Beyoncé. She really needs no introduction. She is Beyonce — and we’re here to say that star HR leaders have a lot in common with her. (Yep, we went there.)
After all, she’s more than the biggest star on Earth — she’s a business woman and a master strategist. She’s consistently delivered era-defining hit after hit. She’s built a public image known for her professionalism, poise, and polish. Most of all, she’s proven herself time and time again to be an artist who creates material that resonates deeply with her audience.
No, we’re not expecting you to bust out the “Single Ladies” dance at your next open enrollment meeting. But there’s a lot HR leaders can learn from Queen Bey’s career, especially when it comes to building an innovative, effective benefits offering. (And what better time than on the eve of the Renaissance Era?) 👑🐝
1. Renaissance > status quo
The benefits space is anything but stagnant — in fact, we’re in for a sort of “benefits renaissance” of our own. As brokers ourselves, the Nava Benefits team watches benefits and healthtech trends like a hawk, and we expect that benefits will change more in the next 5 years than in the last 30.
If there’s anyone who knows how to keep with the changing times, it’s Bey. Even though her career has spanned over 20 years, her style and hits have yet to grow stale. That’s because she reinvents herself often.
Just like Beyoncé has adapted to stay fresh and relevant throughout her career, your benefits offering can and should adapt to shifting needs. If you haven’t taken a hard look at your offering since pre-2020 (or even earlier), it’s about that time. The world is changing — and your benefits should, too.
2. Don't be afraid to partner with lesser known artists (or benefits vendors)
Having Queen Bey attached to a project can take anyone from unknown to icon overnight. And she has used that power for good by signing her name to partner with promising players.
From contributing her voice to other artists’ singles (her verse on ”Savage” helped earn Megan Thee Stallion her first #1 on the Hot 100 chart), or partnering with up-and-coming brands (the day that the Beyoncé x Peloton artist series was announced in 2020, Peloton stock rose by 8.6), her collabs have helped facilitate glow up after glow up.
The moral of the story: Just because a benefits vendor isn’t a household name (yet) doesn’t mean that they won’t deliver. If that vendor seems to tick all the boxes, don’t let the “start-up” label scare you away.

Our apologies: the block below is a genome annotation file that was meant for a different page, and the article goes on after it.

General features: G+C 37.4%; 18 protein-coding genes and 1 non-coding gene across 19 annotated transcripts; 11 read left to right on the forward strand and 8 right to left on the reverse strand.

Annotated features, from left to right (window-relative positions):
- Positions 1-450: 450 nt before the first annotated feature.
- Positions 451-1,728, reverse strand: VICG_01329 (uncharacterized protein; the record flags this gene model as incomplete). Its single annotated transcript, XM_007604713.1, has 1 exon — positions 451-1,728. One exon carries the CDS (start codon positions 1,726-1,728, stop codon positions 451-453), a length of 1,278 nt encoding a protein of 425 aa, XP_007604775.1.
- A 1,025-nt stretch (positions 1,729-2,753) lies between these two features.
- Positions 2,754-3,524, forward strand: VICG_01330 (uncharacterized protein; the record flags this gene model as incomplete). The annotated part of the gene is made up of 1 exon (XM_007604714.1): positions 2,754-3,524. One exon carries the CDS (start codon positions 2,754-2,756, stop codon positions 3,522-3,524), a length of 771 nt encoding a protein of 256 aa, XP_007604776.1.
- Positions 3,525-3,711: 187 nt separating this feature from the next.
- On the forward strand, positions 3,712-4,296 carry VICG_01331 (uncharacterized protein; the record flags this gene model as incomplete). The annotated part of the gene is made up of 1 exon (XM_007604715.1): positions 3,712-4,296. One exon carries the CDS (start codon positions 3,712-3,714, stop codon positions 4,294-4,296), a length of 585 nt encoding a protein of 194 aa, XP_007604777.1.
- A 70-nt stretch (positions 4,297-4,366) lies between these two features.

Ready to meet the Best Thing [read: benefits vendor] You Never Had? Check out the Nava Benefits Search Engine to explore 600+ vendors over 28 benefits categories, including some innovative up-and-comers.
3. Build a relationship with your audience (AKA your employees)
Beyoncé has cultivated an international fanbase that has taken on a life of its own. The Beyhive (read: Beyoncé fans) are deeply, vehemently, intensely devoted to their Queen. I mean, who else could drop an album with absolutely zero warning and still debut at number one? Regardless of how #Flawless she may be on her own, she wouldn’t be where she is without her fans.
Folks tend to perceive the relationship between benefits and employees themselves to be one-sided. You know the drill: You offer the benefits, they use them.
But in reality, a great benefits offering has a symbiotic relationship with the employee population — similar to artists and their fans. Your employees’ insights, opinions, and utilization data are the best source of information to “Upgrade U[r benefits]” from a “Bugaboo” to “Irreplaceable.”
4. Keep your messaging polished and precise
When it comes to interviews and public appearances, Beyoncé is notoriously selective. This is a very intentional choice on her part; by only letting the public see what she wants them to see, she controls her own narrative and shapes her own image.
During open enrollment (and year-round), take a page from the Book of Bey and tighten up your employee comms. Keep the messaging tight, actionable, and clear. Lose the jargon and focus on what matters: helping your employees choose and use the best benefits for their unique needs.
5. Above all, keep the humanity in focus
Beyoncé is not afraid to be vulnerable in her art. Take 2016’s Lemonade for example. Throughout this album, she lays bare her experience navigating relationship challenges, shines a light on systemic racial injustice in America, and makes a statement of unwavering solidarity with Black women.
She’s curated a repertoire filled with radically unguarded moments — and suddenly, listeners can find themselves relating to one of the most successful artists of our time. That’s because she centers her art in humanity.
Benefits should serve employees, especially in turbulent times. They’re not a box to check off, or just another annoying to-do on your list. They are a tool to keep your employees healthy and engaged, and your business well-supported. They help folks get through hard times, so they can build the lives they want.
Listen to the needs of your employees. Create an offering that can support them through whatever curveball comes their way. And help them use their benefits to build a strong foundation for their health, wellness, and lives.
To quote Beyonce’s new single, “I’m on that new vibration / I’m buildin’ my own foundation.”
The last two years have been a lot — especially for HR leaders. But just like Bey, you can create a new era for yourself, starting right now. Just find your light, hit your marks, and don’t let anyone Break Your Soul.